After the courts ordered Hannaford and Stop and Shop to merge, the Stop and Shop in North Canaan opened and has since become a popular destination for residents throughout the Tri-state region. For those in Millerton without transportation, though, it remains a far-off grocery mirage, along with other supermarkets in the area that may be near, but are still too far out of reach for many.

Hannaford returns to the plaza in 2021

Trotta said that was why he was extremely pleased when Hannaford reached out to him this January, to revisit the Millerton Square Plaza as it was reconsidering locating a grocery store there. Unfortunately, he said, after the visit negotiations were prevented from progressing.

“Hannaford did come around and Stop and Shop stepped on it,” said Trotta. “They didn’t want to compete with themselves in Millerton. Those are two facts I can tell you… Now Stop and Shop is in control; they are the majority in the merger and don’t want to compete with themselves. They already have our business from Millerton.”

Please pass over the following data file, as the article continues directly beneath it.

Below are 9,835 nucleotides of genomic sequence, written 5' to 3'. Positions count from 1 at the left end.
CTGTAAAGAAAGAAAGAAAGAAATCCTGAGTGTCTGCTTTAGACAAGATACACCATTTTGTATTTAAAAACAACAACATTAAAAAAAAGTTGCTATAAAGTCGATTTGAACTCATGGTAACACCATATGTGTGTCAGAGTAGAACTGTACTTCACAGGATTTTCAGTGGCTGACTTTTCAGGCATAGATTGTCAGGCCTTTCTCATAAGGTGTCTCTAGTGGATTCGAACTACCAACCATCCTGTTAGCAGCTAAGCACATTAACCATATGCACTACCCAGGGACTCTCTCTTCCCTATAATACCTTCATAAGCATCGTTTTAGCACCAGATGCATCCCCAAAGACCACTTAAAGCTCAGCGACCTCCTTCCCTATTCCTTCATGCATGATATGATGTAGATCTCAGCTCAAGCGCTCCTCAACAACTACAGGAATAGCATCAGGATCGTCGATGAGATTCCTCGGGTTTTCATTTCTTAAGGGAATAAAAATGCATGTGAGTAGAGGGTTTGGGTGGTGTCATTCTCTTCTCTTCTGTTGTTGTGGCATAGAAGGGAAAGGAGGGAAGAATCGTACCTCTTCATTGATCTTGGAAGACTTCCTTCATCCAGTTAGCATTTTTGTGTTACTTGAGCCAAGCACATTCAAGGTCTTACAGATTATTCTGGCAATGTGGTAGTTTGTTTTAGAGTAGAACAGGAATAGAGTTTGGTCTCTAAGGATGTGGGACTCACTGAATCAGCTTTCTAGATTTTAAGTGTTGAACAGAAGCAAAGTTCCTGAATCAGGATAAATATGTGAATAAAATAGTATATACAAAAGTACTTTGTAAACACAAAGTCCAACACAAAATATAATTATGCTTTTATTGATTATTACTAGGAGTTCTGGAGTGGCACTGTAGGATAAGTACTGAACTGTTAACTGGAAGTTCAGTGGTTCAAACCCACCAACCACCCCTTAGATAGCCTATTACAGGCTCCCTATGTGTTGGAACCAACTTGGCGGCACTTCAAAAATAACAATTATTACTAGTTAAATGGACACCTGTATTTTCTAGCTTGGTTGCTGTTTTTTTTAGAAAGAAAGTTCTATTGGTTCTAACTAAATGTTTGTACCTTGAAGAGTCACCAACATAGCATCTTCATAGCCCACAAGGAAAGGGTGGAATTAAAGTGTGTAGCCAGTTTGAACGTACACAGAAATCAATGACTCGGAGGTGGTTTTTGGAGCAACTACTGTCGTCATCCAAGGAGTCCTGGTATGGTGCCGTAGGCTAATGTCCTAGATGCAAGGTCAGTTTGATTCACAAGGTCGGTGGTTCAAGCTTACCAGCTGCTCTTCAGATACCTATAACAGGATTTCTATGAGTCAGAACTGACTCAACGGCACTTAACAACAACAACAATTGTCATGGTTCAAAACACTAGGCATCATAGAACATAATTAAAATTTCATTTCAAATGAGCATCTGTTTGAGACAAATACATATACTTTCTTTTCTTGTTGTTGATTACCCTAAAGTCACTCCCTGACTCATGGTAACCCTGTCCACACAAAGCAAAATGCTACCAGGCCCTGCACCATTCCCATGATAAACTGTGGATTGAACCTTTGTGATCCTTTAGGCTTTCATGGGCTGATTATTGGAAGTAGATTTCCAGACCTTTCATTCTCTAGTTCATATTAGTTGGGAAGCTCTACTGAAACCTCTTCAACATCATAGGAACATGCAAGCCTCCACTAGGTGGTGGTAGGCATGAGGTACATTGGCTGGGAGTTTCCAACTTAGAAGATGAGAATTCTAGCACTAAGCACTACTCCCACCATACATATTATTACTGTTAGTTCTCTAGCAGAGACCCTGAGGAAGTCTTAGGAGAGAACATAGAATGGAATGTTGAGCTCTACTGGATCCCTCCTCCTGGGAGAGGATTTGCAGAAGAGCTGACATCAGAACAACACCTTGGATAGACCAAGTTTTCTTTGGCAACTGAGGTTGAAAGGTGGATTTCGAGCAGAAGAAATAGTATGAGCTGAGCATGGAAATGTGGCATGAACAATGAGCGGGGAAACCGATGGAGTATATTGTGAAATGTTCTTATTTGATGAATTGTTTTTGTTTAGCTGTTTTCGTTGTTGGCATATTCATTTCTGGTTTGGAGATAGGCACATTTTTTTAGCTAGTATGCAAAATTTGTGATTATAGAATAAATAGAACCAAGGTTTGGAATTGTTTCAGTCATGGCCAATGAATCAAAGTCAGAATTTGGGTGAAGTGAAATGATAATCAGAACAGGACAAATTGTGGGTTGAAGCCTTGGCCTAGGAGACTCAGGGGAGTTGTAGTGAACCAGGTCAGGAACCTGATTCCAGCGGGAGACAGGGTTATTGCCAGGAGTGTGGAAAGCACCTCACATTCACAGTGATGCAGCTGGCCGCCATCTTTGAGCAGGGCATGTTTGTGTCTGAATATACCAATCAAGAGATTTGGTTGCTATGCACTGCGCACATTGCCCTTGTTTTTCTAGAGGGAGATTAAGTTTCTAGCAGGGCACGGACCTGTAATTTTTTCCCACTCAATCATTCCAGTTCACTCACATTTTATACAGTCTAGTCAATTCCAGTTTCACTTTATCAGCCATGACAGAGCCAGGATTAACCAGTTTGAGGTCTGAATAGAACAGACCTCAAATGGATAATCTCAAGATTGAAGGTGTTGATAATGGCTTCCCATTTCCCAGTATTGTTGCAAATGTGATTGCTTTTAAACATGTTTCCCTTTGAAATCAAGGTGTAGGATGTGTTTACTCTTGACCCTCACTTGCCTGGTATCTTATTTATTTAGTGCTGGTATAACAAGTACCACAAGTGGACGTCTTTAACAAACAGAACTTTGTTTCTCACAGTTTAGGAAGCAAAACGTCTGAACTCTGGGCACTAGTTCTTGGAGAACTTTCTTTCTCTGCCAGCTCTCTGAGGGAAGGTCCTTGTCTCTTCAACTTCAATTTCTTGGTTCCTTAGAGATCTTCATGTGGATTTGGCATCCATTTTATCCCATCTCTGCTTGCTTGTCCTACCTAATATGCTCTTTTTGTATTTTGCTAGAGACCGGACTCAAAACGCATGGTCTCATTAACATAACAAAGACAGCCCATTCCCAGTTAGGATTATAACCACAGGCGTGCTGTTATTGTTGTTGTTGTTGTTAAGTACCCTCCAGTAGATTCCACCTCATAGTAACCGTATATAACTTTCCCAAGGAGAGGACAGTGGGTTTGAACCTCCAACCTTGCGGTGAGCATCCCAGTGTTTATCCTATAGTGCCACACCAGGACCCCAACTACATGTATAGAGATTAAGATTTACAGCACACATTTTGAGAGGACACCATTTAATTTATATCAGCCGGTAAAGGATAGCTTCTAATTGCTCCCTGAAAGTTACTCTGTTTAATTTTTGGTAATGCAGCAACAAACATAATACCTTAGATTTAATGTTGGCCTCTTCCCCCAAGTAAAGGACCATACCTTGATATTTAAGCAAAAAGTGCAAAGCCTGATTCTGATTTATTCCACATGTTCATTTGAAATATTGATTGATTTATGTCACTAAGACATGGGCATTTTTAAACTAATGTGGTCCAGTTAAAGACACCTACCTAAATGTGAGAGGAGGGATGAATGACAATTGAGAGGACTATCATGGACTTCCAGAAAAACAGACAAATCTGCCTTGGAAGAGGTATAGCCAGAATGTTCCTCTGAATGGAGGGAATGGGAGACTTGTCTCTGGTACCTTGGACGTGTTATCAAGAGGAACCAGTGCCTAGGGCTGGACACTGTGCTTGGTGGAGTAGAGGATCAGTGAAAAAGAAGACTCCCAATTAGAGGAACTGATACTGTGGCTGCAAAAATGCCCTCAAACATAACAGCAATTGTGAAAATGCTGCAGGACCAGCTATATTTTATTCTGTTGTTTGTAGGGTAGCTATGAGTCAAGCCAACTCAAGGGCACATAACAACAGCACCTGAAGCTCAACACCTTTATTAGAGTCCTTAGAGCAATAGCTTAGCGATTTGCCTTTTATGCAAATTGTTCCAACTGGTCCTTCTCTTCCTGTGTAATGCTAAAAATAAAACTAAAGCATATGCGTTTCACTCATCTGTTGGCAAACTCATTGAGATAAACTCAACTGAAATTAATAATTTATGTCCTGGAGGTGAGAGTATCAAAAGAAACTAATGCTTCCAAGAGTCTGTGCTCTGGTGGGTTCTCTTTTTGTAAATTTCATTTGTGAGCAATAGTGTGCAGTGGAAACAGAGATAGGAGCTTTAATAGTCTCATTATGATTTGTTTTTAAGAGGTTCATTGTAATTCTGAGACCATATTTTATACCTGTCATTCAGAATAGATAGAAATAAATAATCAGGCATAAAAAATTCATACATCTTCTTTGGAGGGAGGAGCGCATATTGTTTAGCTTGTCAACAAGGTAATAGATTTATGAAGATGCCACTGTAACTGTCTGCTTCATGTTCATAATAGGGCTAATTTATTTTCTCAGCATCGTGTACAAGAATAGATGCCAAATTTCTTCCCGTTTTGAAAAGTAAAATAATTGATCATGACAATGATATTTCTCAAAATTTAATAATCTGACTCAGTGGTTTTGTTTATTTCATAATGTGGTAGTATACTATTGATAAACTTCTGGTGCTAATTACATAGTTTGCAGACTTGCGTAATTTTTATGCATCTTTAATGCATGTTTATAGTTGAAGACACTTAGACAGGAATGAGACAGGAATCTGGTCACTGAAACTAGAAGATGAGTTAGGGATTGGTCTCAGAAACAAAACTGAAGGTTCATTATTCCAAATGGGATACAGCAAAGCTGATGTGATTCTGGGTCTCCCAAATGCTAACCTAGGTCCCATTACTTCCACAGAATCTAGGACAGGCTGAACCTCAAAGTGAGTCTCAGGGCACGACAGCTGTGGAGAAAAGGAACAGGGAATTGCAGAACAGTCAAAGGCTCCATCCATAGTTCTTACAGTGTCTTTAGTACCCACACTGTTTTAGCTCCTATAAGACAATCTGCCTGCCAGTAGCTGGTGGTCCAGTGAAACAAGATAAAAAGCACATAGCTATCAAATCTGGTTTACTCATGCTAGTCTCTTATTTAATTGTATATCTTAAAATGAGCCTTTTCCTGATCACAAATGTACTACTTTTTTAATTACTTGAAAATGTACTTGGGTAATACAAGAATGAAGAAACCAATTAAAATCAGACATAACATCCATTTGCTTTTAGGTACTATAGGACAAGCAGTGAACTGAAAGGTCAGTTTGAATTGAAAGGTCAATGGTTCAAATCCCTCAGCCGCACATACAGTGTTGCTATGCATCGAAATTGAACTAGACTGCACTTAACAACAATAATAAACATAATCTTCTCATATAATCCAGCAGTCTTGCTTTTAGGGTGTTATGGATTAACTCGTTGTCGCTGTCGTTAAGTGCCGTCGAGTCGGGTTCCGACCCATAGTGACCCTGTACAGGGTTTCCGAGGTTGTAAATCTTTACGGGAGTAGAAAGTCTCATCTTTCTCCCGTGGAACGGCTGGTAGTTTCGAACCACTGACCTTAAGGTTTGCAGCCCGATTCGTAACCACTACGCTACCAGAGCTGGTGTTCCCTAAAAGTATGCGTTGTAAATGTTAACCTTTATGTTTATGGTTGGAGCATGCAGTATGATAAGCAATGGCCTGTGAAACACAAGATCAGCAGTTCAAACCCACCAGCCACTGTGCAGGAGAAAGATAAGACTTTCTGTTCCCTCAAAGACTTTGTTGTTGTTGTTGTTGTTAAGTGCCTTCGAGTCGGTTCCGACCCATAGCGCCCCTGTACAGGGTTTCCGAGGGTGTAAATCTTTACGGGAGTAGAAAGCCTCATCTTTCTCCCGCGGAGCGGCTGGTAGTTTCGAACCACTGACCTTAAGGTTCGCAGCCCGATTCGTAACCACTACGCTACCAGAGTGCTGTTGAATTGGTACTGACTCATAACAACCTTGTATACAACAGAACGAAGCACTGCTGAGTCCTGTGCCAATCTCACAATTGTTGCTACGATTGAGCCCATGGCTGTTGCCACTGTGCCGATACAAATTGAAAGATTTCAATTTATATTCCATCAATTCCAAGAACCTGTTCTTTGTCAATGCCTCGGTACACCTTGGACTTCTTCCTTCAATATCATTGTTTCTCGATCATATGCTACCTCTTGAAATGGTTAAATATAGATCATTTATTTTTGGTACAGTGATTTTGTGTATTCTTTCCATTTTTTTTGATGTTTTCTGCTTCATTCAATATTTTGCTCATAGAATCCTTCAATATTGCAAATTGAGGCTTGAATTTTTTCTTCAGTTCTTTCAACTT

There’s still hope

So while the plaza has not been sold as of this moment, and Hannaford is not moving into the former Grand Union site (which was most recently the Millerton Fresh Market, which closed in 2019), Trotta said there is an “uptick” in interest in commercial property, including in Millerton.

“There have been people knocking on the door looking at the plaza,” he said.

McDonald’s update

Meanwhile, there are plans in store for the former McDonald’s at the plaza, which closed in 2015. The stand-alone building has been drawing a lot of curious glances in recent months from local residents due to all of the activity taking place, including some construction and painting. The site had been sitting vacant since McDonald’s departed, with large “For Rent” signs on its walls and many wondering when a tenant would finally move in.

What was once a Burger King before becoming the Golden Arches has been leased from Trotta by Liz and Eric Macaire, a couple from Salisbury, Conn. The pair has been renovating the space since earlier this year.

According to Eric, there have been some delays in the project, but he said on Monday, Aug. 2, the plan is to open a restaurant serving fried chicken, sandwiches, barbecue and doughnuts in the former fast food restaurant space. He added that there is no date set for the opening as of the present moment.